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Tuesday, 27 October, 2020

Venezuelan children walk towards the border with thirst and hunger

An upsurge of migrants on foot towards Colombia has been detected, including children who walk the path hungry, thirsty, and suffering from bad cramps while walking more than 600 kilometers in some cases.

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By Lorena Bornacelly.

In the last few days, groups of people have been seen walking towards the Colombian border in the Venezuelan Andean state, among them adults with children in their arms, as a softening of quarantine in the neighboring country has allowed that the exodus of Venezuelans people to continue.

Some 5.5 million Venezuelans fled the country since 2013, according to United Nations figures published this week, or roughly 15% of the entire population of the country, estimated at some 32 million people before the exodus began. And analysts and aid organizations have reported a recent uptick in the Venezuelan exodus.

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Most of the more recent ones are just walking for the border, setting out from different states in Venezuela, with only the clothes on their backs. No money or food for themselves or their families. El Pitazo observed children walking along the road from San Cristobal to Capacho Nuevo, an area near the border, complaining of pain and cramps from the long walk.

In the municipality of Capacho Nuevo, people from the community provide attention to the so-called walkers, giving them food and allowing them to spend the night at meager accommodations if need be. The children are allowed to go to a house to sleep on mattresses and in better circumstances.

A long walk for a better life

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In a sports arena re-purposed by neighbors as a rest area, arrives Carla Blanco, a 30-year-old woman from Cabudare, Lara State, with her two-month-old son. They have walked, so to speak, for four days. She could only buy three canisters of baby formula for the trip, and she had to ration it, something she already did at home earlier: she has no eating enough to breastfeed the baby.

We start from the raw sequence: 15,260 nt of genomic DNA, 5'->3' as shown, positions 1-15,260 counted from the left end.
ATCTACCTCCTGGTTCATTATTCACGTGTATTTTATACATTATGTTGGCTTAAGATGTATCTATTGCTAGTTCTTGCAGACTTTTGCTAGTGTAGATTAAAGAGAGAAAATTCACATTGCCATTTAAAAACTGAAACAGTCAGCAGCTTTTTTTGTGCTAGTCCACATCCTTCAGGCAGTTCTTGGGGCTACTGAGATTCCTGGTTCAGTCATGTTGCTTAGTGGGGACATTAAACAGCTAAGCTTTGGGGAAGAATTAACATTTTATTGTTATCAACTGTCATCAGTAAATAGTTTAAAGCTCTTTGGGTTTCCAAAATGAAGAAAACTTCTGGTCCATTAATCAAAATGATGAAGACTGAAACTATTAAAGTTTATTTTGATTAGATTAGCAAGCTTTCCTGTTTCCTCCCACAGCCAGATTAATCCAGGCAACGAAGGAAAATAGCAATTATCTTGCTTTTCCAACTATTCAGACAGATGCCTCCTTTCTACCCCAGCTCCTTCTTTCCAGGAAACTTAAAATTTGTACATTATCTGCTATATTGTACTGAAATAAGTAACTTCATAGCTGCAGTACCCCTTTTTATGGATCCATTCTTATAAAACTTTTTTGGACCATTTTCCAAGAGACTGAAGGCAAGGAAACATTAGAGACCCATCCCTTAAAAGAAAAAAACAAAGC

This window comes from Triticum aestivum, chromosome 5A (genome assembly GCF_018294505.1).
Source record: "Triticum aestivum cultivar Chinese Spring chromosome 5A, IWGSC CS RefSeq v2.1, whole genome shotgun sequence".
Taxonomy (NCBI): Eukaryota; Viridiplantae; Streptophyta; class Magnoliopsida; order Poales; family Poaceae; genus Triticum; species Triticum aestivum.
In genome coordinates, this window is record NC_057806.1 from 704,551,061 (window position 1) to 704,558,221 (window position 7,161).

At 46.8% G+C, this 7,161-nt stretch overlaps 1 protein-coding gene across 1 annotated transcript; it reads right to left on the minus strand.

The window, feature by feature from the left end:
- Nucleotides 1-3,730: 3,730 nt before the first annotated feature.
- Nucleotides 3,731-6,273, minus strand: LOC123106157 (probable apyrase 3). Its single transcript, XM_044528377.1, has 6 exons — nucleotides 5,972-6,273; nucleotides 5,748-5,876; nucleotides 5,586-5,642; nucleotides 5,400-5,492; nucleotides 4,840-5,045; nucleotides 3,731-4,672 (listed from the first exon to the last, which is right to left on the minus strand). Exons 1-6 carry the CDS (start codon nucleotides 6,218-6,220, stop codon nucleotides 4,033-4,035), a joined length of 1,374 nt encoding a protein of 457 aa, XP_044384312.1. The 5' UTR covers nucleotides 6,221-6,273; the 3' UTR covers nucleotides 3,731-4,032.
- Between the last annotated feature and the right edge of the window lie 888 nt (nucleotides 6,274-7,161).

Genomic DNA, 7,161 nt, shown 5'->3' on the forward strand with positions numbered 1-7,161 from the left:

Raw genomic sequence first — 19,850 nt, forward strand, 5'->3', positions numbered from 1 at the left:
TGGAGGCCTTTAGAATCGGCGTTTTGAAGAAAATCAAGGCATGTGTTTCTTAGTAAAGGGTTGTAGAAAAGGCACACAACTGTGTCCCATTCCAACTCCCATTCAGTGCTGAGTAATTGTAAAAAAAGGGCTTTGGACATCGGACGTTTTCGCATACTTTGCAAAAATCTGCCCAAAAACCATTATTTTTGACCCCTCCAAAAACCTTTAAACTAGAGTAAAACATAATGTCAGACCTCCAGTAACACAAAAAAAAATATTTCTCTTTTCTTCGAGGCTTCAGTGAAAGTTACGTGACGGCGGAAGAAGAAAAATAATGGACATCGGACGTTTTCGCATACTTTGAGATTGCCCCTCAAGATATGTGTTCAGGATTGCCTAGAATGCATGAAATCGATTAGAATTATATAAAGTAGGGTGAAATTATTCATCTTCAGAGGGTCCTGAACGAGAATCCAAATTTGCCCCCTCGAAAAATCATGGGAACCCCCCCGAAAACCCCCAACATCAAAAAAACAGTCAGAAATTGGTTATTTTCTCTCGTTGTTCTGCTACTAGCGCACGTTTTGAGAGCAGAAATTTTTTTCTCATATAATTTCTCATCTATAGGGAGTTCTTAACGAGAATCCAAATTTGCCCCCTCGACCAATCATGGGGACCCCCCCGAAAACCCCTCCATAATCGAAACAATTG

The little boy’s chapped lips alerted her that something was wrong. In an outpatient clinic, a doctor told her that the child was dehydrated. The mother is alarmed and confused, but she says she cannot stop her trip, not now, not so close to Colombia and out of Venezuela.

“I don’t even remember where I put the piece of paper where they wrote down some directions. I’m giving water to alleviate dehydration, but I can’t stop. This walk is for a better life and better nutrition for him,” she said.

According to Martha Delgado, an inhabitant of the area busy helping the walkers, children are arriving dehydrated, with pain in their legs and back. From her home, she hears testimonies of families with infants who claim to go up to a whole day without eating.

“We receive thin and dehydrated babies with scaly skin, chapped lips, skin spots from the sun. You try to help, but it is not much you can do. We try to help, but it is not enough. Here in Capacho, in the maternity ward, there is a girl who comes and explains to the mothers how to breastfeed the children, but not all of them want to or understand,” explained Delgado.

On the road to the border, you can see children lying on the sidewalks resting, in the bush, or on the pavement. Others are picked up by their parents to help them rest and speed up the pace. Others cry and walk.

On the outskirts of San Cristobal, neighbors prepare the traditional atol (oatmeal with milk) and give it to the children they see traveling with their parents towards the border.

Additional reporting by Carlos Camacho in Caracas.

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